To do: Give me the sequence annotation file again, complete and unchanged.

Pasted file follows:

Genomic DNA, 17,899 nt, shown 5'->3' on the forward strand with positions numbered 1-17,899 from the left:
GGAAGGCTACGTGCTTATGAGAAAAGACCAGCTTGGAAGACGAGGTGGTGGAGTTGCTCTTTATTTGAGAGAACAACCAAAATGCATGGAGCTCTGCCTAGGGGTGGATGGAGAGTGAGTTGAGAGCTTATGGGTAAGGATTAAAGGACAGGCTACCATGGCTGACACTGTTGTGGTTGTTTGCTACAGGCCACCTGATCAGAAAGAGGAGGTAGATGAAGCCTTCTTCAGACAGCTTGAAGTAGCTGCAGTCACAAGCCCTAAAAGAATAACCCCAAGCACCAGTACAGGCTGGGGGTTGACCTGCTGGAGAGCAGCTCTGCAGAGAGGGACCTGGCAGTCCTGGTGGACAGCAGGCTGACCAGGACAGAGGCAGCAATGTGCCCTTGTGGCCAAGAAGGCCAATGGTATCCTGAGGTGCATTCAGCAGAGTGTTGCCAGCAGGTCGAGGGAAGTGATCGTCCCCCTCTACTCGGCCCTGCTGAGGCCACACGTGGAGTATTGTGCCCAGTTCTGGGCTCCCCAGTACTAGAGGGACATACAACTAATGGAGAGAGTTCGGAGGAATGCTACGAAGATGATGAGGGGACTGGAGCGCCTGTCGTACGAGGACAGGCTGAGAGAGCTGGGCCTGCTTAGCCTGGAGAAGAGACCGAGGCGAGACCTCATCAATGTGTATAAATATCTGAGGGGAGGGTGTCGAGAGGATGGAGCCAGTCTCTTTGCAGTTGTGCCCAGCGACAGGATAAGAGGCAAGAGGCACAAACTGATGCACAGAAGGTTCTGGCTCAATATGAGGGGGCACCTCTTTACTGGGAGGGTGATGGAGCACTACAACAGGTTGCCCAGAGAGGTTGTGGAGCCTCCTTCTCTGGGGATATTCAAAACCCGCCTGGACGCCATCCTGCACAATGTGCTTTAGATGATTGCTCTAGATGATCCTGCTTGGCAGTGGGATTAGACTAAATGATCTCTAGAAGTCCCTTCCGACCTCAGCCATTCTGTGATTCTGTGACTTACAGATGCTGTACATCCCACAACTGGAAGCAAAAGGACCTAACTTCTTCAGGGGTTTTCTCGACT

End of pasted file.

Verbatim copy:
Genomic DNA, 17,899 nt, shown 5'->3' on the forward strand with positions numbered 1-17,899 from the left:
GGAAGGCTACGTGCTTATGAGAAAAGACCAGCTTGGAAGACGAGGTGGTGGAGTTGCTCTTTATTTGAGAGAACAACCAAAATGCATGGAGCTCTGCCTAGGGGTGGATGGAGAGTGAGTTGAGAGCTTATGGGTAAGGATTAAAGGACAGGCTACCATGGCTGACACTGTTGTGGTTGTTTGCTACAGGCCACCTGATCAGAAAGAGGAGGTAGATGAAGCCTTCTTCAGACAGCTTGAAGTAGCTGCAGTCACAAGCCCTAAAAGAATAACCCCAAGCACCAGTACAGGCTGGGGGTTGACCTGCTGGAGAGCAGCTCTGCAGAGAGGGACCTGGCAGTCCTGGTGGACAGCAGGCTGACCAGGACAGAGGCAGCAATGTGCCCTTGTGGCCAAGAAGGCCAATGGTATCCTGAGGTGCATTCAGCAGAGTGTTGCCAGCAGGTCGAGGGAAGTGATCGTCCCCCTCTACTCGGCCCTGCTGAGGCCACACGTGGAGTATTGTGCCCAGTTCTGGGCTCCCCAGTACTAGAGGGACATACAACTAATGGAGAGAGTTCGGAGGAATGCTACGAAGATGATGAGGGGACTGGAGCGCCTGTCGTACGAGGACAGGCTGAGAGAGCTGGGCCTGCTTAGCCTGGAGAAGAGACCGAGGCGAGACCTCATCAATGTGTATAAATATCTGAGGGGAGGGTGTCGAGAGGATGGAGCCAGTCTCTTTGCAGTTGTGCCCAGCGACAGGATAAGAGGCAAGAGGCACAAACTGATGCACAGAAGGTTCTGGCTCAATATGAGGGGGCACCTCTTTACTGGGAGGGTGATGGAGCACTACAACAGGTTGCCCAGAGAGGTTGTGGAGCCTCCTTCTCTGGGGATATTCAAAACCCGCCTGGACGCCATCCTGCACAATGTGCTTTAGATGATTGCTCTAGATGATCCTGCTTGGCAGTGGGATTAGACTAAATGATCTCTAGAAGTCCCTTCCGACCTCAGCCATTCTGTGATTCTGTGACTTACAGATGCTGTACATCCCACAACTGGAAGCAAAAGGACCTAACTTCTTCAGGGGTTTTCTCGACT